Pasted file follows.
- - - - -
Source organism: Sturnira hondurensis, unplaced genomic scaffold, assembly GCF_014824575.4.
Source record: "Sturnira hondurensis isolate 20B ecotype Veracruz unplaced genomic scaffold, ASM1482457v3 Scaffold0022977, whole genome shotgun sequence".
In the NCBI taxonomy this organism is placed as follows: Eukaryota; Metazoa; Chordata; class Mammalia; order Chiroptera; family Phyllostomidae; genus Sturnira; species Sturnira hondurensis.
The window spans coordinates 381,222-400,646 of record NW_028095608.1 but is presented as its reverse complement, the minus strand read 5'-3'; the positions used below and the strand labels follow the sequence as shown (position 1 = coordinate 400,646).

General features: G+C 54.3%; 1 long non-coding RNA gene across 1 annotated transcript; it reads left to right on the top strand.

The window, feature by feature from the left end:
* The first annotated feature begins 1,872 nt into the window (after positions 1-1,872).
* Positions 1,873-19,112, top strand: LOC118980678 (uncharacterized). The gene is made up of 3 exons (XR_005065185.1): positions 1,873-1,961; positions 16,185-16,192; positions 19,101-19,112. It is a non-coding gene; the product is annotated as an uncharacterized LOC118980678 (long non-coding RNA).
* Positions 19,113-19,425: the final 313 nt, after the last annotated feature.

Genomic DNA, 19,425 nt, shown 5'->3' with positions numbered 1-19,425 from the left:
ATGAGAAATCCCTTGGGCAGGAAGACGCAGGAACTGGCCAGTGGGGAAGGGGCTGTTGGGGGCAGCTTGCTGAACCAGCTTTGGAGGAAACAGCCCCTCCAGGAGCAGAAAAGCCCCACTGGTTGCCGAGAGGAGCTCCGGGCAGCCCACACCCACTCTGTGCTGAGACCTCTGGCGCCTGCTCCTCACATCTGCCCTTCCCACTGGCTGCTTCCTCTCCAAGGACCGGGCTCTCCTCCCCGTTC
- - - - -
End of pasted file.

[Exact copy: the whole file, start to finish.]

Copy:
Source organism: Sturnira hondurensis, unplaced genomic scaffold, assembly GCF_014824575.4.
Source record: "Sturnira hondurensis isolate 20B ecotype Veracruz unplaced genomic scaffold, ASM1482457v3 Scaffold0022977, whole genome shotgun sequence".
In the NCBI taxonomy this organism is placed as follows: Eukaryota; Metazoa; Chordata; class Mammalia; order Chiroptera; family Phyllostomidae; genus Sturnira; species Sturnira hondurensis.
The window spans coordinates 381,222-400,646 of record NW_028095608.1 but is presented as its reverse complement, the minus strand read 5'-3'; the positions used below and the strand labels follow the sequence as shown (position 1 = coordinate 400,646).

General features: G+C 54.3%; 1 long non-coding RNA gene across 1 annotated transcript; it reads left to right on the top strand.

The window, feature by feature from the left end:
* The first annotated feature begins 1,872 nt into the window (after positions 1-1,872).
* Positions 1,873-19,112, top strand: LOC118980678 (uncharacterized). The gene is made up of 3 exons (XR_005065185.1): positions 1,873-1,961; positions 16,185-16,192; positions 19,101-19,112. It is a non-coding gene; the product is annotated as an uncharacterized LOC118980678 (long non-coding RNA).
* Positions 19,113-19,425: the final 313 nt, after the last annotated feature.

Genomic DNA, 19,425 nt, shown 5'->3' with positions numbered 1-19,425 from the left:
ATGAGAAATCCCTTGGGCAGGAAGACGCAGGAACTGGCCAGTGGGGAAGGGGCTGTTGGGGGCAGCTTGCTGAACCAGCTTTGGAGGAAACAGCCCCTCCAGGAGCAGAAAAGCCCCACTGGTTGCCGAGAGGAGCTCCGGGCAGCCCACACCCACTCTGTGCTGAGACCTCTGGCGCCTGCTCCTCACATCTGCCCTTCCCACTGGCTGCTTCCTCTCCAAGGACCGGGCTCTCCTCCCCGTTC